KUALA LUMPUR: A bank facing a negligence suit filed by a senior lawyer following the withdrawal of RM200,000 from his account by an unknown party last year has denied liability for the transactions conducted.
HSBC Bank Malaysia Bhd said Manjeet Singh Dhillon had sole and exclusive use of online banking services provided to him.
“The services can only be accessed (using) the PIN and the security codes generated through the plaintiff’s (Manjeet) mobile phone, all of which are within (his) sole and exclusive knowledge and custody,” the bank said in its defence filed early last month.
HSBC said it was Manjeet’s responsibility to keep his personal identification number (PIN), the mobile device and a mobile security key (MSK) secure and under his personal control at all times.
“Therefore, it is the plaintiff who is fully responsible for any transaction,” it added.
The bank said Manjeet’s online banking service was accessed with his username and PIN together with a “log on code” generated from his MSK on Oct 14, last year.
It said the subsequent third-party fund transfers were effected via internet banking without the need to generate transaction verification codes.
HSBC also alleged that Manjeet had revealed vital information to a caller who claimed to be its representative.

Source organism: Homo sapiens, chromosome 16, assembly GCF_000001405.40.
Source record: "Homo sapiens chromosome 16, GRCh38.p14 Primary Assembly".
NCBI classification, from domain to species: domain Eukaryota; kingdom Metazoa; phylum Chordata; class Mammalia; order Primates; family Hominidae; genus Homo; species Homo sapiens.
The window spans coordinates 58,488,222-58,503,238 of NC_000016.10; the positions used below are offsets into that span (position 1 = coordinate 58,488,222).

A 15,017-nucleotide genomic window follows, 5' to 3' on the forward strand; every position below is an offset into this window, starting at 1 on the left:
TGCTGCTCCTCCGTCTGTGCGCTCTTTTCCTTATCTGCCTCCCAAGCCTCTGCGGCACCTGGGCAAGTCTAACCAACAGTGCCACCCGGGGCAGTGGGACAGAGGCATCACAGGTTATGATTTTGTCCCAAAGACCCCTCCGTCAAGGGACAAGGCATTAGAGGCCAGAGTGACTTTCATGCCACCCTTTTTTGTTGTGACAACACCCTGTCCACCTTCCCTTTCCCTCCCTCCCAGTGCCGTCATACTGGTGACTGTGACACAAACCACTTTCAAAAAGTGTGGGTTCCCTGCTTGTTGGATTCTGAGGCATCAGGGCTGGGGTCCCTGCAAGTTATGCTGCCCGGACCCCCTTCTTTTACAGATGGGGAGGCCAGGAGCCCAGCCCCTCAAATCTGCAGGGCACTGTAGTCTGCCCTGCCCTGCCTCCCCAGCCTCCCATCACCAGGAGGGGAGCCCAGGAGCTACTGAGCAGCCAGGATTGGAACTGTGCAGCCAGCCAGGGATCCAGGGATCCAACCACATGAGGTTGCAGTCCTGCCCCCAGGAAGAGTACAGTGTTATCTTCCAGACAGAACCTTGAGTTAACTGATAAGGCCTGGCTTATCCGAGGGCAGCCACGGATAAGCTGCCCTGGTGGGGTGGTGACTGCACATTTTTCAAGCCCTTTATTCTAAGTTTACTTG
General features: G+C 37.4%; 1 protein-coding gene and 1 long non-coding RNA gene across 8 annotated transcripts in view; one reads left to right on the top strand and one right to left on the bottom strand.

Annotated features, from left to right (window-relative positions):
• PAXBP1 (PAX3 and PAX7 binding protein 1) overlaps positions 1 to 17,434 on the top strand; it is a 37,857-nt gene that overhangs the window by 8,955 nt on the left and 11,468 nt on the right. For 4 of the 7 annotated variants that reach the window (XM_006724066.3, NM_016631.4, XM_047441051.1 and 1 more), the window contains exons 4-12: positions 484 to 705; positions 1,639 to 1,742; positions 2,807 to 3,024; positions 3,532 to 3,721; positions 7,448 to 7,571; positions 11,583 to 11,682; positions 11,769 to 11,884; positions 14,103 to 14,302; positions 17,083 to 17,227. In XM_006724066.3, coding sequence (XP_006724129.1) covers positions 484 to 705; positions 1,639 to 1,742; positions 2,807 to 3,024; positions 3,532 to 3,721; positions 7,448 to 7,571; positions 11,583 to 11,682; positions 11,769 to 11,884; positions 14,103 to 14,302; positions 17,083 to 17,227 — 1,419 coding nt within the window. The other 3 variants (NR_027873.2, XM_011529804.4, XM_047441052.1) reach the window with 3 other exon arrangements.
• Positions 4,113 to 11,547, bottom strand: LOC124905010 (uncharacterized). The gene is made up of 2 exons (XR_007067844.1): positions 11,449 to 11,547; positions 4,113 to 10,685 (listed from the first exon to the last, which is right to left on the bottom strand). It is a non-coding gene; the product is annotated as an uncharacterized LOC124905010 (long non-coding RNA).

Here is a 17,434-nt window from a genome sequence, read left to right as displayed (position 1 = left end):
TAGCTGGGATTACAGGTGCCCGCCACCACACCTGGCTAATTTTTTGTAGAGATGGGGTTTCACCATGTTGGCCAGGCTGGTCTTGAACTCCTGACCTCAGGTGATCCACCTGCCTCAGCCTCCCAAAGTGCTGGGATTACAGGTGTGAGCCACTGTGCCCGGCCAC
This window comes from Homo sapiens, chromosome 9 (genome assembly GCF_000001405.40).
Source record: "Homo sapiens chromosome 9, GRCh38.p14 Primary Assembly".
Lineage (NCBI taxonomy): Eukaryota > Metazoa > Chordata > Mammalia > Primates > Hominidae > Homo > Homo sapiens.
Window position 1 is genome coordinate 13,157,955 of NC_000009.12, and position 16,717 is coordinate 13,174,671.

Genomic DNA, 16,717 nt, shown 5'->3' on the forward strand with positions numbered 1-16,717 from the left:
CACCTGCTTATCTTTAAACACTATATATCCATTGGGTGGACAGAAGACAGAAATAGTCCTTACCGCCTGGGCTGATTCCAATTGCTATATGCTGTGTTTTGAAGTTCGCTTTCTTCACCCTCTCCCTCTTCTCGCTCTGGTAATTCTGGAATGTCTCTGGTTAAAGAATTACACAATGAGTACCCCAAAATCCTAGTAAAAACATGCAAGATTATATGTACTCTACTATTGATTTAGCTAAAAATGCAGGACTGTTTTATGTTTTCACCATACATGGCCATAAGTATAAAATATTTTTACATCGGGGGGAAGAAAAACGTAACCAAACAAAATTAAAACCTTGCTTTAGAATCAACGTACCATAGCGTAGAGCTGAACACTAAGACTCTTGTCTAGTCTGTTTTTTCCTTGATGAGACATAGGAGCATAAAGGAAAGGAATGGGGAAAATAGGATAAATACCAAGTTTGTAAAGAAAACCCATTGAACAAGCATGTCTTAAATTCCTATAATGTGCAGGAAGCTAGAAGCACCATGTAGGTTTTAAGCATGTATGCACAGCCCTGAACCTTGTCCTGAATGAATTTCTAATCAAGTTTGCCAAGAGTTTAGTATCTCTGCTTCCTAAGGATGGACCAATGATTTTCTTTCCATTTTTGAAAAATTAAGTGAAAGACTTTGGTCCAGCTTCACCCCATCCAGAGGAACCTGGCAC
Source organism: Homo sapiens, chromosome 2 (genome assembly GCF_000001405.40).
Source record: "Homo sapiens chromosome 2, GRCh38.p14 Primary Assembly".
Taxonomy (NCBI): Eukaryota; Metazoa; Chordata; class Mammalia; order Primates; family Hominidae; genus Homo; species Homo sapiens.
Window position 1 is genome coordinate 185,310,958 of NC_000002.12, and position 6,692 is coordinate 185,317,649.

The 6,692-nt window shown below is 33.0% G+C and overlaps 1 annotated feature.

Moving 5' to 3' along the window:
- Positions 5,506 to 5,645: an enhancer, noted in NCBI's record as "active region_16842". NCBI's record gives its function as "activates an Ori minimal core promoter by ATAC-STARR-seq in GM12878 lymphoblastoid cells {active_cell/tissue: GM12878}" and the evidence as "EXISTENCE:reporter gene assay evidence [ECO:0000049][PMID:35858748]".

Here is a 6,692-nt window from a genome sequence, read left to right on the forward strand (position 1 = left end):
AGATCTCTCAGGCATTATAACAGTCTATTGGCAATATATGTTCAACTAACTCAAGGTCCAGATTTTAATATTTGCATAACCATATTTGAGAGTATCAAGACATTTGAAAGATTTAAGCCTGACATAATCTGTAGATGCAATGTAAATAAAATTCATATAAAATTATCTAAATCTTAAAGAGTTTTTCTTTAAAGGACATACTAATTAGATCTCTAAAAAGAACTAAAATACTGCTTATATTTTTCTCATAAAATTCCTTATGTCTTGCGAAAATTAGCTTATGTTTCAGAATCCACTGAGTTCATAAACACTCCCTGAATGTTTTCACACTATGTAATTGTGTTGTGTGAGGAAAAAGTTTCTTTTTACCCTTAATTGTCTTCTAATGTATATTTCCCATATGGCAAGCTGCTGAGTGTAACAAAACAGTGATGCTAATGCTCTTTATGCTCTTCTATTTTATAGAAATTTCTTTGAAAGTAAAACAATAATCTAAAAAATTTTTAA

It added that attempts to trace and recover the funds transferred out of Manjeet’s account were unsuccessful as the money was withdrawn immediately after the impugned transactions were effected.
HSBC said it had responded to a letter of demand issued by Manjeet dated Oct 17 last year.
It said any tortious duty allegedly owed by the bank to Manjeet cannot supersede and must be consistent with the terms and conditions of online banking.
Manjeet wants HSBC to pay him RM200,000 on grounds that the bank had allegedly facilitated its “fraudulent” withdrawal by its alleged negligence.
The former Malaysian Bar president is also seeking general damages for mental distress, hurt and anxiety suffered following the “fraudulent” transactions.
The lawyer, who filed the suit in the sessions court here on March 28, said he had opened an account with the bank on Jan 2, last year.
He said he deposited RM200,000 into this new account, the minimum needed to maintain the account.
On Oct 14, within a span of 20 minutes between 2.31pm and 2.51pm, HSBC had allowed 12 withdrawal transactions from the account, Manjeet claimed.
He said the bank only notified him of the withdrawals by way of text messages after all the transactions had taken place.
Manjeet said the bank did not get his consent for the transactions as it had not sent him a transaction authorisation code (TAC).
He said he neither had a relationship with nor knowledge of the recipient of the money who had withdrawn the amount.
Manjeet said the bank owed him a duty of care which it breached when transferring money out of his account.